As well as having impeccable taste in all things music and literature, David has the sweetest of tooths. He's a dab hand at whipping up a cake or jam himself: I savour memories of his iced lemon and pistachio cake, his tangerine and brown sugar marmalade, and the thimbleful of his elderberry jam I hid from the rest of the family, which ranks among the most exquisite confections I've ever eaten. A while ago, he told me about a cake he had eaten at the best deli in Glasgow: a lemon, olive oil and rosemary cake that had been unspeakably good. Since then, we've set about trying to make our own version, using recipes from the internet as rough guides. His was delicious, but the Glasgow one had been quite dense and crunchy and his was more spongy, which made him wonder if it ought to have polenta in it (he had used only flour). I made one for an Actionettes tea party in May that was also good but not quite rosemary enough. I've been meaning to post up the recipe ever since, but – typically – didn't write it down. So I made it up all over again the other weekend, put in too much baking powder and ended up with a sunken cake. None the less, it was yummy: dense but moist, good crumb, crunchy from a bit of demerara sugar I mixed in on a whim, fragrant with rosemary. And this time I remembered to write it down, correcting the baking powder quantity as I did so. So here it is, for David, with love.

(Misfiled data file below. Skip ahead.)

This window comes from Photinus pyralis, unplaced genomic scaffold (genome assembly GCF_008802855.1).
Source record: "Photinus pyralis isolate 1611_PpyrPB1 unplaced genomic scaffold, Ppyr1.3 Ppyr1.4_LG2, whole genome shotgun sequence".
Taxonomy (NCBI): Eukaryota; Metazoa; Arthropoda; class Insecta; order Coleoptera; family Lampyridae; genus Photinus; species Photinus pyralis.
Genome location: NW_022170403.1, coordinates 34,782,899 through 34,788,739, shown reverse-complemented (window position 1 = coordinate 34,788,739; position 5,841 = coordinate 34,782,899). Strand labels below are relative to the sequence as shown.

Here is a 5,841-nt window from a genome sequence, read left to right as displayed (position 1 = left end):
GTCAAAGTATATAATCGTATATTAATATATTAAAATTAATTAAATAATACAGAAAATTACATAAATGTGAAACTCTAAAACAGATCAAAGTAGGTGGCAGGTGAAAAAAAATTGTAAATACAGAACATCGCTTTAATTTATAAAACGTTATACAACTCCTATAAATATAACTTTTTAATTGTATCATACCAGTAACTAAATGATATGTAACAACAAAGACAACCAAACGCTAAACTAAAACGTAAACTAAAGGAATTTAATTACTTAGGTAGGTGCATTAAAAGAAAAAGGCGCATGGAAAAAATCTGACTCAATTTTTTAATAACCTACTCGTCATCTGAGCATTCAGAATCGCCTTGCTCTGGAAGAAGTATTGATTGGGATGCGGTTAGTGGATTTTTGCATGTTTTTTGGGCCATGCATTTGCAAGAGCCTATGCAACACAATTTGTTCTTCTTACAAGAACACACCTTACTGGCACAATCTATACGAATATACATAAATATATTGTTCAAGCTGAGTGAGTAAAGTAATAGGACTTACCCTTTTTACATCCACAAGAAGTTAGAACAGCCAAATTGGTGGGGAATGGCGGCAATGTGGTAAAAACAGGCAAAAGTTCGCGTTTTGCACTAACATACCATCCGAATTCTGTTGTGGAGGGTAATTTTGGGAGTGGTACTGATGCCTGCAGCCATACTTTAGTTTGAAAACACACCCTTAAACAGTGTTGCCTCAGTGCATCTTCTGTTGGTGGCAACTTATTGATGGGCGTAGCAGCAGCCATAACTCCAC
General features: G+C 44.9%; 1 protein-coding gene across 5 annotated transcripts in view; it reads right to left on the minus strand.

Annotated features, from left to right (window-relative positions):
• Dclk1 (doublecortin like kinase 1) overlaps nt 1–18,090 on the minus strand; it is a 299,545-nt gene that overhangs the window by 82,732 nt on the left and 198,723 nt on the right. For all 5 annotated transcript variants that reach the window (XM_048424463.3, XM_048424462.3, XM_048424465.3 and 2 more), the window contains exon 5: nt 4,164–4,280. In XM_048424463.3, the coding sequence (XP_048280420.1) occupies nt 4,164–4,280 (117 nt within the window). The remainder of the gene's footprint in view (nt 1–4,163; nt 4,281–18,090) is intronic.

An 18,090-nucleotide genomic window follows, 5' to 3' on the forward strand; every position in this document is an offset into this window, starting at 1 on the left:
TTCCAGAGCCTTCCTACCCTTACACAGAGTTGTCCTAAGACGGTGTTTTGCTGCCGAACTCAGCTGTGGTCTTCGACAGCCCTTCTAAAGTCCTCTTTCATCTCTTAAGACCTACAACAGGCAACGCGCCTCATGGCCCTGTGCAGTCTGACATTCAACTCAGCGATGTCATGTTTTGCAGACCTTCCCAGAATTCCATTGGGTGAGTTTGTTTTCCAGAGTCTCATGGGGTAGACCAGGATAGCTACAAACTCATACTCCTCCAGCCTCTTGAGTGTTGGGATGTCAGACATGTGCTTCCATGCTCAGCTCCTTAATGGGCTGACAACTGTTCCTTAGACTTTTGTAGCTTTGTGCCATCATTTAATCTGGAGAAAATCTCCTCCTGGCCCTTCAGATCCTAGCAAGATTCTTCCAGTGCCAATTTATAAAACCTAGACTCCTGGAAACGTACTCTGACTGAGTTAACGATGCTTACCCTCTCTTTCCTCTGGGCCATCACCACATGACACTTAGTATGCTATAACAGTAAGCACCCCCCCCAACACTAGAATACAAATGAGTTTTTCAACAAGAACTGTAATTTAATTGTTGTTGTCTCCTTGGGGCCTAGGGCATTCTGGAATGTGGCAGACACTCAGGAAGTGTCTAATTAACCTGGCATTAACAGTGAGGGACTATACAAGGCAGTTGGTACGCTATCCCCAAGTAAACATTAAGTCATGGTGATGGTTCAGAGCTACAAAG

Lemon, olive oil and rosemary cake

150ml olive oil

3 eggs

150ml sour cream

juice and rind of two lemons

125g caster sugar

50g demerara sugar

30cm stick of rosemary, leaves stripped off and cut into tiny pieces

100g flour

150g polenta

2 tsp baking powder

half tsp bicarb of soda

There are two ways of doing this. Method one: put all the wet stuff in a bowl with the two sugars and beat them together until they're amalgamated in a luscious, sweet and runny mayonnaise, stir in the lemon rind and rosemary, then fold in the flour, polenta and raising agents. Method two: separate the eggs, put the yolks in a bowl with the lemon juice, olive oil, sugars and sour cream and beat until luscious, stir in the lemon rind and rosemary, fold in the flour, polenta and raising agents, then in a separate bowl whisk the egg whites until they form sturdy peaks and fold those in. I've tried both ways, both come out well, but I probably have a preference for the second method, even though (and possibly because) it's more work. Either way, pour the batter into a 18-20cm round cake tin (I lined mine with greaseproof) and bake at 180-190 (again, I've done both, depending on what else was in the oven, with equally good results) for 45 or so minutes. It's good with lemon icing, either the kind the sits crisply on top or the kind that melts into the cake; it's even better with lemon sorbet on the side. Oh, and don't forget the raspberries.

A coda: I gave up using Julie Duff's book when none of the recipes – and for once I did make an effort to follow them to the letter – had good results. Her dough for raspberry buns was a sticky disaster, whereas when I followed the Mrs Beeton recipe (at least, the recipe in my beloved 1960 edition of the Book of Household Management) they were, as they ought to be, very fine indeed. So there.